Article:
4 min readDesigning Anew: Radical COVID-19 Drug Development Approach Shows Promise
Austin, TX — Nearly every drug that is, or has ever been, used was derived from nature — harnessing compounds created by organisms over eons to fight diseases. But decades ago, biochemists postulated that it might be possible to design a new drug from scratch by linking up amino acids in precise ways.
The tricky part, as it turned out, was predicting in advance how the amino acids in a protein would fold. The folded form determines the three-dimensional shape of the protein, as well as its electrostatic potential, and hydrophobicity (the degree to which a molecule is repelled from a mass of water) — factors that are critical when it comes to designing an effective drug.
David Baker, professor of Biochemistry at the University of Washington and head of the Institute for Protein Design there, pioneered methods for using computers to predict how proteins fold. Based on that knowledge, he and his team have designed new, never-before-seen proteins for use as drugs, sensors, or even biological logic gates.
This approach is known as de novo protein design. There are currently only a few drugs in trial that have used this approach, but it holds incredible potential — and at no time has such an approach been more critical than now.
The platform that the Institute for Protein Design developed allows for the rapid design of protein binders to target proteins of interest. Computer (in silico) simulations generate a library of candidate protein sequences that are then tested at their in-house testing facility. Promising candidates are evolved both in silico and in the wet lab until a final binding protein is created.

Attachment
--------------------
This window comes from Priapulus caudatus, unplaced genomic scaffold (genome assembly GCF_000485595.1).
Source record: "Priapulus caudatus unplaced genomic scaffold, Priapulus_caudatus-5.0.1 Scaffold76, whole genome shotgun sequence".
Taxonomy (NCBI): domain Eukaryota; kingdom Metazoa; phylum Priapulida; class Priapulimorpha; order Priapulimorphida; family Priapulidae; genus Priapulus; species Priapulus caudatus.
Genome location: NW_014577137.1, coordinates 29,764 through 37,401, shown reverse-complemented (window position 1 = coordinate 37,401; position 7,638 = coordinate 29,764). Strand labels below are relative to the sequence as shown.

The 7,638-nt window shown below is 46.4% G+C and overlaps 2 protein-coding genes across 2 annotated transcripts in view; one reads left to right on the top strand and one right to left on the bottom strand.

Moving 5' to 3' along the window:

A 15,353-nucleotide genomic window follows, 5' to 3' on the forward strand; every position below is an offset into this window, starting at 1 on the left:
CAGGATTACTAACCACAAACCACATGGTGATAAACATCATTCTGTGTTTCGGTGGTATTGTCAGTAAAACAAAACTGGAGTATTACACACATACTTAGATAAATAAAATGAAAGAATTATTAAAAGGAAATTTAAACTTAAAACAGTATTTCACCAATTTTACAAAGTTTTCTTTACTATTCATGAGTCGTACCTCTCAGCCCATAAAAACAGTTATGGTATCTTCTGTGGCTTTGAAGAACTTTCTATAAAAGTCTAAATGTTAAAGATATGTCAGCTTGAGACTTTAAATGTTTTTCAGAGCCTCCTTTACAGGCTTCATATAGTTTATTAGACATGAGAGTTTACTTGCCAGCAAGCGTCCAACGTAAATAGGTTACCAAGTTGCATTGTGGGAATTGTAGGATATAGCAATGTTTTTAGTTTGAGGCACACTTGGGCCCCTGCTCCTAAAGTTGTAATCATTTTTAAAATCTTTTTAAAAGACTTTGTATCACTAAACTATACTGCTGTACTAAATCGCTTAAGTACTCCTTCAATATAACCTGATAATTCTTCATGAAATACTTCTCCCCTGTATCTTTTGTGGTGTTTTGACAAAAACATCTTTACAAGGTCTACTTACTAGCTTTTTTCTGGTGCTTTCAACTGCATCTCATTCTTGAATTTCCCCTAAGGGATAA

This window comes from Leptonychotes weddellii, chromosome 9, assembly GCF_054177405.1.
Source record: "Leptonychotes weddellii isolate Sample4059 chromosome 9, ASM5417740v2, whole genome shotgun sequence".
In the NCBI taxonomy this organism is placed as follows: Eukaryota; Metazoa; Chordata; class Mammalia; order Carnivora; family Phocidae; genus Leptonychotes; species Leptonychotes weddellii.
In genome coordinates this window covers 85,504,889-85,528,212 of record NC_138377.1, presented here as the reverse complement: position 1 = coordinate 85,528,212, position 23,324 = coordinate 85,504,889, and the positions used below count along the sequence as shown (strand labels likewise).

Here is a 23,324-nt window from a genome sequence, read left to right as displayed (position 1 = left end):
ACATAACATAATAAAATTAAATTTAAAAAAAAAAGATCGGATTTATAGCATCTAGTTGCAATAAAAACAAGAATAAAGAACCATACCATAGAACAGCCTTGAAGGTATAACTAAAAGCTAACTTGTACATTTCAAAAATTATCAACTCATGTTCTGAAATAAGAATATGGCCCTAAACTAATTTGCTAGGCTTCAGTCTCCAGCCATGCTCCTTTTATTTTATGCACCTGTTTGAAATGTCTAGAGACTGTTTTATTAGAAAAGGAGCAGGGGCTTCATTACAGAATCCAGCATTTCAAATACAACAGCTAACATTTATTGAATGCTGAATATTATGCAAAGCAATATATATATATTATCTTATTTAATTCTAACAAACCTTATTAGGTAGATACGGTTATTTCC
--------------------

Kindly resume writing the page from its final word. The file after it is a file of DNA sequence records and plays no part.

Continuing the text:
Starting in January, researchers in the Baker Lab began have been using their methodology to design a drug or vaccine to treat COVID-19. Their studies involve calculating the three-dimensional shape of millions of possible proteins, and then computationally testing how such proteins would fit into, and dock with, parts of the SARS-CoV-2 virus.
To assist in this effort, they are using the Stampede2 supercomputer at the Texas Advanced Computing Center (TACC) — one of the fastest in the world — as well as the network of volunteer computers known as Rosetta@Home. (Rosetta is the name of the software developed in the Baker Lab to predict protein folding and to design new proteins.)
“In just a two-month span, our team has been able to computationally design millions of protein therapeutics that target the seven major proteins related to COVID-19,” Baker reported in March.
To date, 733,000 proteins have been ordered, 323,000 of these protein therapeutics have been tested in the laboratory, and more than 2,000 have shown binding signals to their respective targets.
From Scaffolds to Protein Structures
The team began by testing its collection of 20,000 scaffold proteins that form the starting point for future drugs or vaccines. Each can be docked in over 1,000 orientations; and each dock is subsampled 1,000 times with slight perturbations – leading to 20 billion potential interactions to compute.
“In the scaffold phase, we’re looking for signs these are going to be atomically accurate,” said Brian Coventry, a PhD student in the group working on the project. “If we’re off by 0.1 nanometers, there’s no way it will work. These things have to be perfect.”